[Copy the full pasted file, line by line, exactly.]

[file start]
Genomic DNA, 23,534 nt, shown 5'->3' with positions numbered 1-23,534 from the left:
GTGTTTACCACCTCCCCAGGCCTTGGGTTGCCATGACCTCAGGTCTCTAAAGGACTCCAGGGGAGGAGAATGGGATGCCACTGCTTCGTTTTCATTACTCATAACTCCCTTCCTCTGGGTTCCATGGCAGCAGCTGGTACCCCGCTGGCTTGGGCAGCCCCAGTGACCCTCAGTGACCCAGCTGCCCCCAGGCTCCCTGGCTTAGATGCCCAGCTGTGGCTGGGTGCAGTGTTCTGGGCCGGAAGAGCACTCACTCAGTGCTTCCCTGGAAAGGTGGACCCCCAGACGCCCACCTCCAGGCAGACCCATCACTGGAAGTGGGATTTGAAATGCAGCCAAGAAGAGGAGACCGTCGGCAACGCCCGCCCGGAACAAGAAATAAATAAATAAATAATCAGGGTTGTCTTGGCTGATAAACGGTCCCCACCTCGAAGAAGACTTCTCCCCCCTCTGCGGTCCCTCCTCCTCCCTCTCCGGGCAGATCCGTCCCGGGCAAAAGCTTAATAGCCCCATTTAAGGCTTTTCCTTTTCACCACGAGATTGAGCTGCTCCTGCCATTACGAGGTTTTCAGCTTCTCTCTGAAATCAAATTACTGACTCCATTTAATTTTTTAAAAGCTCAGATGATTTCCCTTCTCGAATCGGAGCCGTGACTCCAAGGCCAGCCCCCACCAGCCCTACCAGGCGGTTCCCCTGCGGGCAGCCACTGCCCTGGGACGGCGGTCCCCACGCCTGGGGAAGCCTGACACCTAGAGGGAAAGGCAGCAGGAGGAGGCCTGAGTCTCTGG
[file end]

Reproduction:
Genomic DNA, 23,534 nt, shown 5'->3' with positions numbered 1-23,534 from the left:
GTGTTTACCACCTCCCCAGGCCTTGGGTTGCCATGACCTCAGGTCTCTAAAGGACTCCAGGGGAGGAGAATGGGATGCCACTGCTTCGTTTTCATTACTCATAACTCCCTTCCTCTGGGTTCCATGGCAGCAGCTGGTACCCCGCTGGCTTGGGCAGCCCCAGTGACCCTCAGTGACCCAGCTGCCCCCAGGCTCCCTGGCTTAGATGCCCAGCTGTGGCTGGGTGCAGTGTTCTGGGCCGGAAGAGCACTCACTCAGTGCTTCCCTGGAAAGGTGGACCCCCAGACGCCCACCTCCAGGCAGACCCATCACTGGAAGTGGGATTTGAAATGCAGCCAAGAAGAGGAGACCGTCGGCAACGCCCGCCCGGAACAAGAAATAAATAAATAAATAATCAGGGTTGTCTTGGCTGATAAACGGTCCCCACCTCGAAGAAGACTTCTCCCCCCTCTGCGGTCCCTCCTCCTCCCTCTCCGGGCAGATCCGTCCCGGGCAAAAGCTTAATAGCCCCATTTAAGGCTTTTCCTTTTCACCACGAGATTGAGCTGCTCCTGCCATTACGAGGTTTTCAGCTTCTCTCTGAAATCAAATTACTGACTCCATTTAATTTTTTAAAAGCTCAGATGATTTCCCTTCTCGAATCGGAGCCGTGACTCCAAGGCCAGCCCCCACCAGCCCTACCAGGCGGTTCCCCTGCGGGCAGCCACTGCCCTGGGACGGCGGTCCCCACGCCTGGGGAAGCCTGACACCTAGAGGGAAAGGCAGCAGGAGGAGGCCTGAGTCTCTGG